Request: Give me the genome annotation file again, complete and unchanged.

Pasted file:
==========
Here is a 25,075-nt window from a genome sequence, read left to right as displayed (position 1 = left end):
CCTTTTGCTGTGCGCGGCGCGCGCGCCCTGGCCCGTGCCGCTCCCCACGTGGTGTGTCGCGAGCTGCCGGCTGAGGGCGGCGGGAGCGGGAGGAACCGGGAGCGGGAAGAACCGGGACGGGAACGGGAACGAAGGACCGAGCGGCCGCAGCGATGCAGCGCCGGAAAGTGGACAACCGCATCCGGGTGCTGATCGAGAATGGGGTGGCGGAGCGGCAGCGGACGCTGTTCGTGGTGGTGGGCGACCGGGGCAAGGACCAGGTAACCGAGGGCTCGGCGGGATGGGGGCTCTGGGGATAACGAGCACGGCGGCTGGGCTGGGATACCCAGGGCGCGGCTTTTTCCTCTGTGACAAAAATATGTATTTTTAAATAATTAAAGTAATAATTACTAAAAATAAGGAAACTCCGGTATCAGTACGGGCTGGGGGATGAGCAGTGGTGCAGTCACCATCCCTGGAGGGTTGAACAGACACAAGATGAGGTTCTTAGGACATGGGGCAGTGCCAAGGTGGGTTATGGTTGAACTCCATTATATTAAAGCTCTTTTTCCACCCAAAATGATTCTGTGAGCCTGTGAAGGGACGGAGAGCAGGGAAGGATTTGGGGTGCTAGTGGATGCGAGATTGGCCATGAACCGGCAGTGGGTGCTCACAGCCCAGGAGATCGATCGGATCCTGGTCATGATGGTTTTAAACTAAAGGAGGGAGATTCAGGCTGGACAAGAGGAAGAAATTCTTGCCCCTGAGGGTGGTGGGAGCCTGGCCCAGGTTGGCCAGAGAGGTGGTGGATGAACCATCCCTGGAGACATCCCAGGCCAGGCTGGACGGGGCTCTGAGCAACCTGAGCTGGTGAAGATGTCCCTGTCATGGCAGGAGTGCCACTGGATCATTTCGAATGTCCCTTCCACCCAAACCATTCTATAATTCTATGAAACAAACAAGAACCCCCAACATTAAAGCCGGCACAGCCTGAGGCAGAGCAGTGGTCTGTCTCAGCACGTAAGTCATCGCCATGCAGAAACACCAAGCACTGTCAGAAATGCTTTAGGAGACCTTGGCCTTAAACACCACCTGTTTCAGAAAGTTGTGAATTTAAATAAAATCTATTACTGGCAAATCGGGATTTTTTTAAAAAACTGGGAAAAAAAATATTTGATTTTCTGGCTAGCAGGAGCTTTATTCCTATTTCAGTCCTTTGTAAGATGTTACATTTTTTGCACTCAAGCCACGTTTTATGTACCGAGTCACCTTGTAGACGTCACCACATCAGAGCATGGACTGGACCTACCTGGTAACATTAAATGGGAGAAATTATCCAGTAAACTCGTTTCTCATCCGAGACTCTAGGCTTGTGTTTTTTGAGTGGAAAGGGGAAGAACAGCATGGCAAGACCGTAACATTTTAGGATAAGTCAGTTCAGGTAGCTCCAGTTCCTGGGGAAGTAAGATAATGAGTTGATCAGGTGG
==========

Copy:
Here is a 25,075-nt window from a genome sequence, read left to right as displayed (position 1 = left end):
CCTTTTGCTGTGCGCGGCGCGCGCGCCCTGGCCCGTGCCGCTCCCCACGTGGTGTGTCGCGAGCTGCCGGCTGAGGGCGGCGGGAGCGGGAGGAACCGGGAGCGGGAAGAACCGGGACGGGAACGGGAACGAAGGACCGAGCGGCCGCAGCGATGCAGCGCCGGAAAGTGGACAACCGCATCCGGGTGCTGATCGAGAATGGGGTGGCGGAGCGGCAGCGGACGCTGTTCGTGGTGGTGGGCGACCGGGGCAAGGACCAGGTAACCGAGGGCTCGGCGGGATGGGGGCTCTGGGGATAACGAGCACGGCGGCTGGGCTGGGATACCCAGGGCGCGGCTTTTTCCTCTGTGACAAAAATATGTATTTTTAAATAATTAAAGTAATAATTACTAAAAATAAGGAAACTCCGGTATCAGTACGGGCTGGGGGATGAGCAGTGGTGCAGTCACCATCCCTGGAGGGTTGAACAGACACAAGATGAGGTTCTTAGGACATGGGGCAGTGCCAAGGTGGGTTATGGTTGAACTCCATTATATTAAAGCTCTTTTTCCACCCAAAATGATTCTGTGAGCCTGTGAAGGGACGGAGAGCAGGGAAGGATTTGGGGTGCTAGTGGATGCGAGATTGGCCATGAACCGGCAGTGGGTGCTCACAGCCCAGGAGATCGATCGGATCCTGGTCATGATGGTTTTAAACTAAAGGAGGGAGATTCAGGCTGGACAAGAGGAAGAAATTCTTGCCCCTGAGGGTGGTGGGAGCCTGGCCCAGGTTGGCCAGAGAGGTGGTGGATGAACCATCCCTGGAGACATCCCAGGCCAGGCTGGACGGGGCTCTGAGCAACCTGAGCTGGTGAAGATGTCCCTGTCATGGCAGGAGTGCCACTGGATCATTTCGAATGTCCCTTCCACCCAAACCATTCTATAATTCTATGAAACAAACAAGAACCCCCAACATTAAAGCCGGCACAGCCTGAGGCAGAGCAGTGGTCTGTCTCAGCACGTAAGTCATCGCCATGCAGAAACACCAAGCACTGTCAGAAATGCTTTAGGAGACCTTGGCCTTAAACACCACCTGTTTCAGAAAGTTGTGAATTTAAATAAAATCTATTACTGGCAAATCGGGATTTTTTTAAAAAACTGGGAAAAAAAATATTTGATTTTCTGGCTAGCAGGAGCTTTATTCCTATTTCAGTCCTTTGTAAGATGTTACATTTTTTGCACTCAAGCCACGTTTTATGTACCGAGTCACCTTGTAGACGTCACCACATCAGAGCATGGACTGGACCTACCTGGTAACATTAAATGGGAGAAATTATCCAGTAAACTCGTTTCTCATCCGAGACTCTAGGCTTGTGTTTTTTGAGTGGAAAGGGGAAGAACAGCATGGCAAGACCGTAACATTTTAGGATAAGTCAGTTCAGGTAGCTCCAGTTCCTGGGGAAGTAAGATAATGAGTTGATCAGGTGG